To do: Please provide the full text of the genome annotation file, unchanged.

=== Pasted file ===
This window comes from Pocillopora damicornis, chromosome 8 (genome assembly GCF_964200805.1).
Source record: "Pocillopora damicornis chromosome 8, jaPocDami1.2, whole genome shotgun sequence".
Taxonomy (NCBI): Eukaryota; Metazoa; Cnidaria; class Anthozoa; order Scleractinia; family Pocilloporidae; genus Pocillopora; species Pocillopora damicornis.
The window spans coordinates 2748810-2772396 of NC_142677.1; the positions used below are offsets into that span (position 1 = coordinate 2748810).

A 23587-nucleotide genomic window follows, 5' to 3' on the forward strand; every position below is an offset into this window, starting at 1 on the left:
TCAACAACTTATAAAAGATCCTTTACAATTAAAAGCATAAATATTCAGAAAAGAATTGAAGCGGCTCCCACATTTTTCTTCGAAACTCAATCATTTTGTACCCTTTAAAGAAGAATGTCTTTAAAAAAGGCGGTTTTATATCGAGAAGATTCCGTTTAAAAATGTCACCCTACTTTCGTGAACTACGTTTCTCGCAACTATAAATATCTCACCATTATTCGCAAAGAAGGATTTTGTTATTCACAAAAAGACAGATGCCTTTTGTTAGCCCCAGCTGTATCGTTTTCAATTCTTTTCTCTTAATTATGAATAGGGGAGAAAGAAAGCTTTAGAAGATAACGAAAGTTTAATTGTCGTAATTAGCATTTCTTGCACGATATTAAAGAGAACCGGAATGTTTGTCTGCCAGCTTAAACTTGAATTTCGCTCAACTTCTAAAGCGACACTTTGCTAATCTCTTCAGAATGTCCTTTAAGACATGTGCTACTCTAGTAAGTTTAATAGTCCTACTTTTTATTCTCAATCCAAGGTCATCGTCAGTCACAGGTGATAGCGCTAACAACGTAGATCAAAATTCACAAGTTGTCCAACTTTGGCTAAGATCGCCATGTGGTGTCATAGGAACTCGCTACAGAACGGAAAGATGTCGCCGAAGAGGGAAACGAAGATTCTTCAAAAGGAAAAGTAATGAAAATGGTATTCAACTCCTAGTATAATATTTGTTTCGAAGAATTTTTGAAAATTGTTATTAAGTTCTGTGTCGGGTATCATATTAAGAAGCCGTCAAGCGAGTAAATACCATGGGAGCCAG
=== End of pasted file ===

This window comes from Pocillopora damicornis, chromosome 8 (genome assembly GCF_964200805.1).
Source record: "Pocillopora damicornis chromosome 8, jaPocDami1.2, whole genome shotgun sequence".
Taxonomy (NCBI): Eukaryota; Metazoa; Cnidaria; class Anthozoa; order Scleractinia; family Pocilloporidae; genus Pocillopora; species Pocillopora damicornis.
The window spans coordinates 2748810-2772396 of NC_142677.1; the positions used below are offsets into that span (position 1 = coordinate 2748810).

A 23587-nucleotide genomic window follows, 5' to 3' on the forward strand; every position below is an offset into this window, starting at 1 on the left:
TCAACAACTTATAAAAGATCCTTTACAATTAAAAGCATAAATATTCAGAAAAGAATTGAAGCGGCTCCCACATTTTTCTTCGAAACTCAATCATTTTGTACCCTTTAAAGAAGAATGTCTTTAAAAAAGGCGGTTTTATATCGAGAAGATTCCGTTTAAAAATGTCACCCTACTTTCGTGAACTACGTTTCTCGCAACTATAAATATCTCACCATTATTCGCAAAGAAGGATTTTGTTATTCACAAAAAGACAGATGCCTTTTGTTAGCCCCAGCTGTATCGTTTTCAATTCTTTTCTCTTAATTATGAATAGGGGAGAAAGAAAGCTTTAGAAGATAACGAAAGTTTAATTGTCGTAATTAGCATTTCTTGCACGATATTAAAGAGAACCGGAATGTTTGTCTGCCAGCTTAAACTTGAATTTCGCTCAACTTCTAAAGCGACACTTTGCTAATCTCTTCAGAATGTCCTTTAAGACATGTGCTACTCTAGTAAGTTTAATAGTCCTACTTTTTATTCTCAATCCAAGGTCATCGTCAGTCACAGGTGATAGCGCTAACAACGTAGATCAAAATTCACAAGTTGTCCAACTTTGGCTAAGATCGCCATGTGGTGTCATAGGAACTCGCTACAGAACGGAAAGATGTCGCCGAAGAGGGAAACGAAGATTCTTCAAAAGGAAAAGTAATGAAAATGGTATTCAACTCCTAGTATAATATTTGTTTCGAAGAATTTTTGAAAATTGTTATTAAGTTCTGTGTCGGGTATCATATTAAGAAGCCGTCAAGCGAGTAAATACCATGGGAGCCAG